Minding Frankie (by Maeve Binchy)

I have been enjoying reading the books by the late Maeve Binchy for many years now. I thought she had retired from writing a while ago, so was delighted to learn that more books were still being written. I put this one on my wishlist when it was available in paperback, and was very pleased to be given it for my birthday.

'Minding Frankie' is, basically, about a community of people who look after a small baby. It covers the first year of her life. Frankie is born to Stella, a terminally ill single mother, who leaves her to Noel. Noel barely remembers the one time they went out, and is in rather a mess; living with his very religious parents, he has a dead-end job and is also an alcoholic. But somehow he is persuaded to take responsibility for the newborn baby, and although he's extremely nervous at first, it proves to be a turning-point in his life.

This novel is set in the delightfully warm community which includes several characters who appeared in other novels by this author. For instance, we meet, again, Doctor Declan and his wife Fiona - from 'Heart and Soul' - who also have a new baby; we also become reacquainted with the delightful Muttie and Lizzie, now getting old and frail, and their adopted grandchildren, the bright and breezy Maud and Simon, who were first introduced as neglected children in 'Scarlet Feather'.  Then Father Brian Flynn, an important character from 'Whitethorn Woods', is significant in many ways in this novel.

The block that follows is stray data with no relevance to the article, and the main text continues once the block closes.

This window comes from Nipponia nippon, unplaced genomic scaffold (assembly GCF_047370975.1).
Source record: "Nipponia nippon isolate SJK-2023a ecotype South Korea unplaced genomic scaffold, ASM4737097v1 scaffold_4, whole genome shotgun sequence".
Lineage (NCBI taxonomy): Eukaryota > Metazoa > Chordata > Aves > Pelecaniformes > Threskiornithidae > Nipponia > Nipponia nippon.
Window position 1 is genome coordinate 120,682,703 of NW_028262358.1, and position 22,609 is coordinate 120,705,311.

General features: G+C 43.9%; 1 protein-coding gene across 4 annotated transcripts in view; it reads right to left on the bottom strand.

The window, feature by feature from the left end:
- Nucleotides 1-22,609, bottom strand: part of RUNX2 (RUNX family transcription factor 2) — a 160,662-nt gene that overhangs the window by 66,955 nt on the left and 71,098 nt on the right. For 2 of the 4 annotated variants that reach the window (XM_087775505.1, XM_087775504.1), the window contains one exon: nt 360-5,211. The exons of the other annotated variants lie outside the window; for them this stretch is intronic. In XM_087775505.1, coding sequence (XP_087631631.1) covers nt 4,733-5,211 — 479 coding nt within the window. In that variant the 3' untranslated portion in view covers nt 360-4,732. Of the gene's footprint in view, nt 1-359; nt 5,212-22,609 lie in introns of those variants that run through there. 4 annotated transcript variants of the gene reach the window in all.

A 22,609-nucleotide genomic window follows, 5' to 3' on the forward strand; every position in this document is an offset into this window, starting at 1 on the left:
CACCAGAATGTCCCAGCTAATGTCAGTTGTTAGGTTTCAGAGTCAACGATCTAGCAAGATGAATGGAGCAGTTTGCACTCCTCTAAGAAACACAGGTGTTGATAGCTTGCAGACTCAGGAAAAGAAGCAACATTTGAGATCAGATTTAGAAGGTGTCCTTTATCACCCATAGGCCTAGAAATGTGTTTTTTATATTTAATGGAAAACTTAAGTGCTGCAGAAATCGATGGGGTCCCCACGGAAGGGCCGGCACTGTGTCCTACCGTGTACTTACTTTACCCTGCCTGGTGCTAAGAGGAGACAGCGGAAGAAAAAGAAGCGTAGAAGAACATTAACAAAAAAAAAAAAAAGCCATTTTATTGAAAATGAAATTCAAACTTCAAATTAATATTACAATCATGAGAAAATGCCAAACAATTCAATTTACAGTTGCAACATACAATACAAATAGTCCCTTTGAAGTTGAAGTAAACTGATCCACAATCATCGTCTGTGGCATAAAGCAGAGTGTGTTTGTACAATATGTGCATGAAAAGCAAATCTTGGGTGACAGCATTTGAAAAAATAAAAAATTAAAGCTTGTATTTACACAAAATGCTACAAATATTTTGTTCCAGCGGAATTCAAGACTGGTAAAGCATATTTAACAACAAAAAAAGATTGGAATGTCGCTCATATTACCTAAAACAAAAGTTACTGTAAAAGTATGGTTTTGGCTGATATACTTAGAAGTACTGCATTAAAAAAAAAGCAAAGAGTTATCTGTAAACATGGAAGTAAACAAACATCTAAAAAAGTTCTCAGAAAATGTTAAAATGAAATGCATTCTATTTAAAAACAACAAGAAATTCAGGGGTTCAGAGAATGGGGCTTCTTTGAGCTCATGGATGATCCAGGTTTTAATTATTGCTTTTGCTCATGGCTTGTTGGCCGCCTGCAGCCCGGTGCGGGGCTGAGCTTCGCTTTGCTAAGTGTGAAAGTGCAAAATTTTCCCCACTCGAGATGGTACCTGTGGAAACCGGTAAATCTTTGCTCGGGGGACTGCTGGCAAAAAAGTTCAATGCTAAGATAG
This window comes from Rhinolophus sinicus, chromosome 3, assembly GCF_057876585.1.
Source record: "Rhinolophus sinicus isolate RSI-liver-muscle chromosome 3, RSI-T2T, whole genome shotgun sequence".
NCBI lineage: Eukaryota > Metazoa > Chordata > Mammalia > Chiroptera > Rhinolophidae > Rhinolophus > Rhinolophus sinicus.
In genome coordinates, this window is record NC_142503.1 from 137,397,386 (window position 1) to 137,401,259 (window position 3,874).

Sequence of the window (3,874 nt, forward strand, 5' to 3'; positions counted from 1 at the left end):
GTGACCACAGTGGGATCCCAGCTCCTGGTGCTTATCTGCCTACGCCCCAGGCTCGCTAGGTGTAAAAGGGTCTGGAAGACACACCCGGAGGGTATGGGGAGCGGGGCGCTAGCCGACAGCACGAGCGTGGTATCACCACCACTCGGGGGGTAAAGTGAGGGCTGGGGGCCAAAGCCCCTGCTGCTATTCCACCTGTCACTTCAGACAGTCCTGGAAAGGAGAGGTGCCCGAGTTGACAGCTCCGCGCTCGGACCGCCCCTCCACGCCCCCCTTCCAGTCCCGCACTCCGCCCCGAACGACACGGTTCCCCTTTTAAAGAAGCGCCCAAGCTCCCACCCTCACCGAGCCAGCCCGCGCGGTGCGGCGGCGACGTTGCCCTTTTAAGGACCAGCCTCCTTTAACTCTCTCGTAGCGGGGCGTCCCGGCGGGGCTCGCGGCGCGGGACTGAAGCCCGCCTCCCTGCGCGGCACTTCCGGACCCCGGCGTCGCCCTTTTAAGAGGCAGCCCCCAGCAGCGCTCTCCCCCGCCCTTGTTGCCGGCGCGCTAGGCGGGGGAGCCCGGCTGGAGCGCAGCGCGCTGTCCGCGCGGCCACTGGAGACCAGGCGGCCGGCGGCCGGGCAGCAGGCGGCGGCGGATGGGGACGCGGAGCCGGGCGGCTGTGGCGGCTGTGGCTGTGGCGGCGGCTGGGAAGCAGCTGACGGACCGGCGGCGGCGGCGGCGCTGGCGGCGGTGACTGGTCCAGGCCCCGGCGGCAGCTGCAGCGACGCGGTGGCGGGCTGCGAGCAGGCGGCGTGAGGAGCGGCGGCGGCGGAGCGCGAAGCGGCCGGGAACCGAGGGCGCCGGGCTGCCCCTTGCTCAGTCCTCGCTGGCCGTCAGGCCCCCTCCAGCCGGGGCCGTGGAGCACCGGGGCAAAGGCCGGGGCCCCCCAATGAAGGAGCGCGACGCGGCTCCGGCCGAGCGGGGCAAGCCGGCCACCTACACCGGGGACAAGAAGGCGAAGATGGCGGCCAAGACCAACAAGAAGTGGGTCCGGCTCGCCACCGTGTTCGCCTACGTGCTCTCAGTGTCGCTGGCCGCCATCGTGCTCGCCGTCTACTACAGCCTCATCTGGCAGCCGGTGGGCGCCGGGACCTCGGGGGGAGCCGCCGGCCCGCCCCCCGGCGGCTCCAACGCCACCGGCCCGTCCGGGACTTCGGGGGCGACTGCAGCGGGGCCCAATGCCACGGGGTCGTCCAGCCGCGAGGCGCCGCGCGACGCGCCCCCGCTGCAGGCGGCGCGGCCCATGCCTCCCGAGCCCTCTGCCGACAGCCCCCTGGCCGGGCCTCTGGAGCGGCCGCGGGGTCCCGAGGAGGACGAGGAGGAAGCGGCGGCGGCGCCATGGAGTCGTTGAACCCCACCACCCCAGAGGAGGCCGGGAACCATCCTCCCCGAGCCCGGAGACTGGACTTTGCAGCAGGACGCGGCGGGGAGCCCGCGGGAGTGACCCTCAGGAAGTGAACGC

There are some new characters too; at least, if they've appeared elsewhere I didn't remember them. Perhaps the most significant is Lisa, who falls in love with a most inappropriate playboy cook, but finds herself spending a lot of time with Frankie. Lisa has a sister, Kate, who is a hairdresser and is given an assignment to cut Stella's hair when she's in hospital at the start of the book. Then there's Emily. Emily is technically Noel's cousin although she's rather older than he is, and usually lives in Australia. She comes to visit, and finds herself falling in love, not just with her relatives, but with all their friends and neighbours too.

It's the story of how a small community comes together to raise a child, in the face of opposition from social services, and great temptations for Noel to return to his former life. It's the story, too, about how Emily, with her determination and new ideas, manages to transform people's ideas, and eventually their lives. It's a story about courage, and love, and the way that even the most unusual relationships can work, when people take each other's concerns seriously.

There's not a great deal of plot, and it's not the kind of book to read in one sitting. I'm a little shocked to find that it took me nearly three weeks to finish this, but I very much enjoyed it.  Definitely recommended, although it might be easier to understand if you've previously read at least a few of Binchy's other recent novels.

Note that links are to the paperback versions of 'Minding Frankie', but it's also available in Kindle form.

Review copyright Sue's Book Reviews, 18th November 2012

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